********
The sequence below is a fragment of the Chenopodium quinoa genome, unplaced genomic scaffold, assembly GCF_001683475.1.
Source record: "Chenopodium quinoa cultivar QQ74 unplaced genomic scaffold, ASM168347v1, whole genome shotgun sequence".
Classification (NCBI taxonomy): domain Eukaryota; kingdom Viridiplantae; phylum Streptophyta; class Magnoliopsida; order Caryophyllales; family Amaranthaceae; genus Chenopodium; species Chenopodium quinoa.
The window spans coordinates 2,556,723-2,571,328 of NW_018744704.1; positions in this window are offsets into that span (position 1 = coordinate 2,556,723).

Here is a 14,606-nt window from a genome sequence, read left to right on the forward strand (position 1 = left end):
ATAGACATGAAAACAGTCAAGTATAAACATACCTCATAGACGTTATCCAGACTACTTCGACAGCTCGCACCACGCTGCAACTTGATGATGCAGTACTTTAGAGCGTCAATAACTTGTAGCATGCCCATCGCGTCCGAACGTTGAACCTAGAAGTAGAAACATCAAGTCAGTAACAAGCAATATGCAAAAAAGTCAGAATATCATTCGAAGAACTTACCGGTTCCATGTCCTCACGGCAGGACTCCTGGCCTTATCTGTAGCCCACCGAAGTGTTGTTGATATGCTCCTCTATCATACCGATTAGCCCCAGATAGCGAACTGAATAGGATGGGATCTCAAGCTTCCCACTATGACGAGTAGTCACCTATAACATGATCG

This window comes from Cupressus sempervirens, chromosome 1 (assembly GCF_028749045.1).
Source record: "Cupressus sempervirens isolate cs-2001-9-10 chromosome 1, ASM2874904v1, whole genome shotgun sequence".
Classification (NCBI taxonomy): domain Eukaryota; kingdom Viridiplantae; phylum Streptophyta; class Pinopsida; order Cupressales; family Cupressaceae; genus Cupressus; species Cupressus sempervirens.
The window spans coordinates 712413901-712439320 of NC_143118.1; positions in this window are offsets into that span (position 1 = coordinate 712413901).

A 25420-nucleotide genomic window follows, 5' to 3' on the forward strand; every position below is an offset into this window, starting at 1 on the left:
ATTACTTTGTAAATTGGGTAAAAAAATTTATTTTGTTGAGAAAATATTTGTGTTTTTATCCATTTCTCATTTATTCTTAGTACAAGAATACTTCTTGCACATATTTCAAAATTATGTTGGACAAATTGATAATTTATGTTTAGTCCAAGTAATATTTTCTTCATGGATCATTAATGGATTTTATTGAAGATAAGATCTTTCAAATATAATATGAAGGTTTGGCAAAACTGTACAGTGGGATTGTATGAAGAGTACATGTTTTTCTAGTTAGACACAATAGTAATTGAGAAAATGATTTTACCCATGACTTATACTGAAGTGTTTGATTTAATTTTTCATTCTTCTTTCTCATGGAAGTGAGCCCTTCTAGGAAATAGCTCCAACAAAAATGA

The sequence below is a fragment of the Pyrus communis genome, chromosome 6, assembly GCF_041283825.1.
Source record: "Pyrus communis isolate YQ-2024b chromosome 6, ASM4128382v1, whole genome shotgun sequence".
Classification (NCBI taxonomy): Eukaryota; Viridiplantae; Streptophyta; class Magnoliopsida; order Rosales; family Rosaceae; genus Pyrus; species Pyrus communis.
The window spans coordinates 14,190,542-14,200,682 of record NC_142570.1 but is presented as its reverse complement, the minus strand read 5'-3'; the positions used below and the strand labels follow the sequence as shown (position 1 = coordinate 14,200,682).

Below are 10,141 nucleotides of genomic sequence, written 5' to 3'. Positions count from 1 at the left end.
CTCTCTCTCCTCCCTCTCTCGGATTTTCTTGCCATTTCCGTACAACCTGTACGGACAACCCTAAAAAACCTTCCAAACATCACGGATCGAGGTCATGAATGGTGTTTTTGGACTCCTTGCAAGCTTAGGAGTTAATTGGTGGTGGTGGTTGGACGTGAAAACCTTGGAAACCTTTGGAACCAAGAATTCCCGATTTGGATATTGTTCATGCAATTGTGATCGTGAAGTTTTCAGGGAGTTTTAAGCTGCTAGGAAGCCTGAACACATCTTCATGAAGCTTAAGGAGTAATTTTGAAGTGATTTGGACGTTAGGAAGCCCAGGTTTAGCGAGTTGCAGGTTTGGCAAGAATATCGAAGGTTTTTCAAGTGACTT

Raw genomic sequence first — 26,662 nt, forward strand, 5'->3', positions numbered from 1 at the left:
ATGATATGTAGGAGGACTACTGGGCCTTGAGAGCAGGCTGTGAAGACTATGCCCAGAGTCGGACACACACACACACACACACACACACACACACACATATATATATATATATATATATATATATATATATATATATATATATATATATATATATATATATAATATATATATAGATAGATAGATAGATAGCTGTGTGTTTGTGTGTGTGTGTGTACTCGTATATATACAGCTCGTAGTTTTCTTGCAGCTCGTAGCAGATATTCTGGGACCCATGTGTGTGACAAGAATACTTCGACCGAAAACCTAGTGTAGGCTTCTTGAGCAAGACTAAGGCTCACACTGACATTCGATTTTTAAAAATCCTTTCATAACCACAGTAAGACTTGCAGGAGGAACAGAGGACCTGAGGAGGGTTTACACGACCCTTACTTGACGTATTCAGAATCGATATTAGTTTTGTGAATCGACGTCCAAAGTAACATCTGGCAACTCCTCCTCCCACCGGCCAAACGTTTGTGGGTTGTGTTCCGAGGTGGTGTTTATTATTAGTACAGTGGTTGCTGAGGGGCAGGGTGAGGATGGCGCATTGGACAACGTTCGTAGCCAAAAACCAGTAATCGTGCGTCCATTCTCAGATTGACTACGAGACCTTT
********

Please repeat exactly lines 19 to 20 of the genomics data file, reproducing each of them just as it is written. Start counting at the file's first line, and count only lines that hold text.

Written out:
Raw genomic sequence first — 26,662 nt, forward strand, 5'->3', positions numbered from 1 at the left:
ATGATATGTAGGAGGACTACTGGGCCTTGAGAGCAGGCTGTGAAGACTATGCCCAGAGTCGGACACACACACACACACACACACACACACACACACATATATATATATATATATATATATATATATATATATATATATATATATATATATATATATATATAATATATATATAGATAGATAGATAGATAGCTGTGTGTTTGTGTGTGTGTGTGTACTCGTATATATACAGCTCGTAGTTTTCTTGCAGCTCGTAGCAGATATTCTGGGACCCATGTGTGTGACAAGAATACTTCGACCGAAAACCTAGTGTAGGCTTCTTGAGCAAGACTAAGGCTCACACTGACATTCGATTTTTAAAAATCCTTTCATAACCACAGTAAGACTTGCAGGAGGAACAGAGGACCTGAGGAGGGTTTACACGACCCTTACTTGACGTATTCAGAATCGATATTAGTTTTGTGAATCGACGTCCAAAGTAACATCTGGCAACTCCTCCTCCCACCGGCCAAACGTTTGTGGGTTGTGTTCCGAGGTGGTGTTTATTATTAGTACAGTGGTTGCTGAGGGGCAGGGTGAGGATGGCGCATTGGACAACGTTCGTAGCCAAAAACCAGTAATCGTGCGTCCATTCTCAGATTGACTACGAGACCTTT